Etiology of Hemoptysis
Coughing of blood is a consequence of a disease process and not a problem per se. It is important for the physician to accurately evaluate, diagnose, and manage patients presenting with hemoptysis. The causes of hemoptysis may be suggested by history taking, physical examination, or a simple investigation such as a chest X-ray. However, procedures such as bronchoscopy, bronchography, and pulmonary angiography may be needed to confirm the diagnosis. It is important to understand that minor bleeding may be an indication of severe disease; massive bleeding is associated with high mortality rates. Hemoptysis can occur in lung parenchymal disease, as well as airway and vascular diseases.
Small-vessel disease and hemoptysis
Certain immunological disorders, such as acute lung allograft rejection, Goodpasture’s syndrome, Wegener’s granulomatosis, and the antiphospholipid syndrome, are associated with small-vessel injury, hemorrhage, and eventually hemoptysis.
Patients with mitral valve stenosis and those on anticoagulant therapy are at an increased risk of small-vessel hemorrhage into the intra-alveolar space that could result in hemoptysis.
Although rare, pulmonary capillary hemangiomatosis and tuberous sclerosis may cause small-vessel disease-associated hemoptysis.
Large-vessel disease and hemoptysis
Hemoptysis related to small-vessel disease is rare. Infectious diseases, cardiovascular diseases, congenital malformations, malignant lung disease, and large-vessel vasculitis can present with hemoptysis.
Abscess, bronchiectasis, and fungal infections are the most commonly implicated infectious processes associated with hemoptysis. On the other hand, patients with uncomplicated pneumonia rarely present with hemoptysis.
Arteriovenous malformations are abnormal tangles of blood vessels between veins and arteries that are commonly found in the lungs. These vessels are fragile and associated with an increased risk of hemorrhage and potential hemoptysis. Large emboli in the pulmonary artery and rupture or dissection of a thoracic aneurysm are life-threatening and can cause hemoptysis. Patients with these conditions usually complain of severe chest pain, have known risk factors for embolic disease or aortic aneurysmal disease, and are hemodynamically unstable.
Patients with congenital conditions, such as cystic fibrosis and pulmonary artery atresia or stenosis, can also present with hemoptysis. In clinical practice, any patient presenting with new-onset hemoptysis should be evaluated for a possible neoplastic disease of the lung.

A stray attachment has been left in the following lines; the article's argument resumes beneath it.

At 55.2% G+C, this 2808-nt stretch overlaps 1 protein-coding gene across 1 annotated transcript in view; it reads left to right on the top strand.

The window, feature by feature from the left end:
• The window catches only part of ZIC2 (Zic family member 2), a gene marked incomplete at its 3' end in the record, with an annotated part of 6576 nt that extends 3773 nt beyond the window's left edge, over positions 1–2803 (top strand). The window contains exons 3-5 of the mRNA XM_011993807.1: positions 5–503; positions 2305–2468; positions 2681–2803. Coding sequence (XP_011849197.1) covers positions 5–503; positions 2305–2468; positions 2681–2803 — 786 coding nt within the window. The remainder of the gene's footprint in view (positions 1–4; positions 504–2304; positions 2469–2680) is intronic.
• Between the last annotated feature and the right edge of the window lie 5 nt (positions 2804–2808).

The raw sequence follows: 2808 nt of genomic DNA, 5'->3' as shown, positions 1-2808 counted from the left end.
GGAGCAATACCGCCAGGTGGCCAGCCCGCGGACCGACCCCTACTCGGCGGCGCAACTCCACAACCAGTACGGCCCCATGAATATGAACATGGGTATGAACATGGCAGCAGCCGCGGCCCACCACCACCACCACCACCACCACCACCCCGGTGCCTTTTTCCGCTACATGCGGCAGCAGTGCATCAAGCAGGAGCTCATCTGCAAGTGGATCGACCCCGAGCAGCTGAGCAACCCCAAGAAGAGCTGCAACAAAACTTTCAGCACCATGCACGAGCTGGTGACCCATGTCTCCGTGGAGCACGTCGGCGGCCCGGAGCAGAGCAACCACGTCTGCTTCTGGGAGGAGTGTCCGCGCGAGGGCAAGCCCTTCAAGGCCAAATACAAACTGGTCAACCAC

Patients with a recent history of chest trauma might have lung contusions that can cause hemoptysis.
A significant number of patients present with hemoptysis of unknown origin, which is referred to as cryptogenic hemoptysis. While the exact etiology of hemoptysis is difficult to determine, it has been observed that a majority of these patients are smokers; therefore, the term ‘smoke-related hemoptysis’ has been suggested by experts instead of the term cryptogenic hemoptysis. High-resolution computed tomography scan of the lungs can reveal obscure etiology in patients previously diagnosed with cryptogenic hemoptysis. The table below summarizes the causes of hemoptysis.
|Common causes||Uncommon causes|
Diagnostic Approach for Hemoptysis
Patients presenting with hemoptysis should primarily be evaluated for possible signs of hemodynamic instability. Life-threatening causes should be excluded by clinical history-taking and physical examination.
After excluding the life-threatening causes, a more sophisticated diagnostic approach should be employed for appropriate diagnosis to identify the etiology of hemoptysis.
Hemoptysis of pulmonary arterial origin is life-threatening and accounts for up to 95% of cases. It can be linked to pulmonary embolism or arteriovenous malformations. Hemoptysis should be differentiated from hematemesis and other similar conditions, which rarely induce asphyxia. Patients present with nausea, vomiting, and features of gastrointestinal disease. Lower- and upper-respiratory-tract hemoptyses should be differentiated due to the difference in management approaches. Blood from the lower respiratory tract induces cough, while expectoration of blood without cough is indicative of bleeding from the upper respiratory tract.